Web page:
Date of Award

Fall 12-18-2014

Degree Type

Dissertation

Degree Name

Ph.D.

Degree Program

Urban Studies

Department

School of Urban Planning and Regional Studies

Major Professor

Dr. Robert L. Dupont

Second Advisor

Dr. Connie Z. Atkinson

Third Advisor

Dr. Miki Pfeffer

Abstract

Through the examination of primary sources largely overlooked by historians, this dissertation traces the professionalization of nursing in New Orleans, Louisiana, from 1881 to 1950 while placing this localized history within the context of national trends. In the late nineteenth century, nursing developed into a middle class profession for women inspired by the careers of Florence Nightingale and Clara Barton. This dissertation investigates the process by which women became professional nurses while a complex intersection of issues related to gender, race, and class at times advanced, and at other times, hindered their progress towards professionalization. New Orleans serves as a useful case study to illustrate the progression of nursing in both location and time. The city’s subtropical climate and position as a major port of immigration fostered an array of natural and public health disasters that offered an opportunity for the development of professional nursing. Partnerships among male hospital administrators, Catholic Sisters, and upper class clubwomen in New Orleans led to the establishment of seven professional schools, six for whites and one for blacks, that offered specialized nursing education to women of all social classes. When disasters struck New Orleans and elsewhere, nursing for the American Red Cross demanded biracial cooperation for relief work. After the American Red Cross shifted its national mission to war relief and entered into a tenuous partnership with the military, nurses from New Orleans served around the world and at home. Disasters and wars had created opportunities for nurses to earn public recognition and trust and expand control over their careers. Their service in the military particularly influenced federal legislation that raised their status and authority and lifted restrictions on gender and race.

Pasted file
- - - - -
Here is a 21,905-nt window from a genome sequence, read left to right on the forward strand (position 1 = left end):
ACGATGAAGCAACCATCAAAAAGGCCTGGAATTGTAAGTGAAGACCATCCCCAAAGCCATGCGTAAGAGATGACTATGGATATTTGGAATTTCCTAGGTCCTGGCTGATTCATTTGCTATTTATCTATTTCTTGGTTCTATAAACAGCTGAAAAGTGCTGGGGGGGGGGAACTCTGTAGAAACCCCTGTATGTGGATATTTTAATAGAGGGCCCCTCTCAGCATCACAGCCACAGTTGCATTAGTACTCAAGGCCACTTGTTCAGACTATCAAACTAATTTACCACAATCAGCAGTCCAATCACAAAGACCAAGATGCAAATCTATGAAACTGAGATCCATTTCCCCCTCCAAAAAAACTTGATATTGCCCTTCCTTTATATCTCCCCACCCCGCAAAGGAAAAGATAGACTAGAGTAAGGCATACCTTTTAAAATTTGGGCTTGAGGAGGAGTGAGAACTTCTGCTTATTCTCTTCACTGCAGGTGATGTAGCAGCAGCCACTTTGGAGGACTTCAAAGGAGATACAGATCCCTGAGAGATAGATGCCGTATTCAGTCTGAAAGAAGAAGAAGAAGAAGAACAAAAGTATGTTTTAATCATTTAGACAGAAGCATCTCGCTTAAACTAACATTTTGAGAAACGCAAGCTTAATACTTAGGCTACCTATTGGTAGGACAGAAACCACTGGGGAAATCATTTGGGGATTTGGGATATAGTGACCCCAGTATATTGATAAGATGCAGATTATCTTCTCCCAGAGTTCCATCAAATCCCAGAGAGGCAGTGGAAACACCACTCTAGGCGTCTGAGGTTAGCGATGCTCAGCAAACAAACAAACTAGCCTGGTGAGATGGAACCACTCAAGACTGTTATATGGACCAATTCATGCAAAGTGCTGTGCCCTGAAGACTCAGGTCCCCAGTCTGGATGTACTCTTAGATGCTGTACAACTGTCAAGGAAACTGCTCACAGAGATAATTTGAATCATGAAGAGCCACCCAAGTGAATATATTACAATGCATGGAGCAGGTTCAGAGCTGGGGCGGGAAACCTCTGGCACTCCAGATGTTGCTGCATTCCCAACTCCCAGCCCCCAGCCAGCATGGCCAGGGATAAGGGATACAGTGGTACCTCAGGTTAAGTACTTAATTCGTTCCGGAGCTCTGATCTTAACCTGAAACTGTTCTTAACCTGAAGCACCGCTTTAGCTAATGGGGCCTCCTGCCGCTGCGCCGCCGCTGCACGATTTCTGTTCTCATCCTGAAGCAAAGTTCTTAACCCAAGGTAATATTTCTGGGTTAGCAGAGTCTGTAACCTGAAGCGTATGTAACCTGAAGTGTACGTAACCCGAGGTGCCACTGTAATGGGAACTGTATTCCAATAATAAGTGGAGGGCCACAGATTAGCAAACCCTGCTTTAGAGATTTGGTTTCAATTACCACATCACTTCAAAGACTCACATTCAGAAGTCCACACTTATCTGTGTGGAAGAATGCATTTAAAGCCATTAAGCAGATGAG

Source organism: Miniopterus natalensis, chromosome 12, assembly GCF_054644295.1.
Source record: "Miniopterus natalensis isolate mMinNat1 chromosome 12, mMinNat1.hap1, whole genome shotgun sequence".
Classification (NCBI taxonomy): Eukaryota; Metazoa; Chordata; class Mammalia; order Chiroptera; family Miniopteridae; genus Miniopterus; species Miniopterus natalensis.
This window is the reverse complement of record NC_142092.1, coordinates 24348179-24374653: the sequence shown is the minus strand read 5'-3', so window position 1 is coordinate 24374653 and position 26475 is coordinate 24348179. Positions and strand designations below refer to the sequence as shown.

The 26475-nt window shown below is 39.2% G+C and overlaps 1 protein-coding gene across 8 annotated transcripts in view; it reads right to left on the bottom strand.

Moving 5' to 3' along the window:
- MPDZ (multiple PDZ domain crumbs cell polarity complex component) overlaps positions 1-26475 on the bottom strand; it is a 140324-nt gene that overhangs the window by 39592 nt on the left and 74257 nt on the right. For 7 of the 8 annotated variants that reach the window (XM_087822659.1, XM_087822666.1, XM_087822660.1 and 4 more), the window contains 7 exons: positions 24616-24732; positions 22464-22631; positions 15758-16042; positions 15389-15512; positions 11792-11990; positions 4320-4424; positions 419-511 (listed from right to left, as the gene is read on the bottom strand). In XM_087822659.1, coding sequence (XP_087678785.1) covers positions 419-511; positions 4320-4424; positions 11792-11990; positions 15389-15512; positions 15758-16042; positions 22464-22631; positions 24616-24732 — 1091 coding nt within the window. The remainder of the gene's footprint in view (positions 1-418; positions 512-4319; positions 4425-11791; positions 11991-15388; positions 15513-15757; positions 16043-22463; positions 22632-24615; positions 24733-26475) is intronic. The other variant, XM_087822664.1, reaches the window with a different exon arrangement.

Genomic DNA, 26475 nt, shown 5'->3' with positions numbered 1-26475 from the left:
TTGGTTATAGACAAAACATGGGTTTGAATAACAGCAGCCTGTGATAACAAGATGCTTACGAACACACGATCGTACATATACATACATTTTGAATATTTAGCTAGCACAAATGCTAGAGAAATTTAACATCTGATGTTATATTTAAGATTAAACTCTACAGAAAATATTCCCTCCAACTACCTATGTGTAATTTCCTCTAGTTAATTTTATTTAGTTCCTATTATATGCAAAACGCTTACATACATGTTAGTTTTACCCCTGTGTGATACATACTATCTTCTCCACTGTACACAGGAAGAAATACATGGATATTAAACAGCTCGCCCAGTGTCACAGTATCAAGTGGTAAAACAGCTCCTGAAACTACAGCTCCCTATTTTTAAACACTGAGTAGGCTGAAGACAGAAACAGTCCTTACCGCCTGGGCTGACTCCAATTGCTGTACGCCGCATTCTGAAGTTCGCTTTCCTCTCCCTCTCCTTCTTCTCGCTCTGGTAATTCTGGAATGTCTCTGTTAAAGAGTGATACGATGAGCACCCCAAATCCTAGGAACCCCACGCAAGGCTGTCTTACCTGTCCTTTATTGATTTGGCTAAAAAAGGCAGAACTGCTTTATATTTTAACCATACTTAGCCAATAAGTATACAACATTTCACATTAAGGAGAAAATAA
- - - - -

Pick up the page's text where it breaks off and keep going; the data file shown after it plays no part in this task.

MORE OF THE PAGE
Rights

The University of New Orleans and its agents retain the non-exclusive license to archive and make accessible this dissertation or thesis in whole or in part in all forms of media, now or hereafter known. The author retains all other ownership rights to the copyright of the thesis or dissertation.

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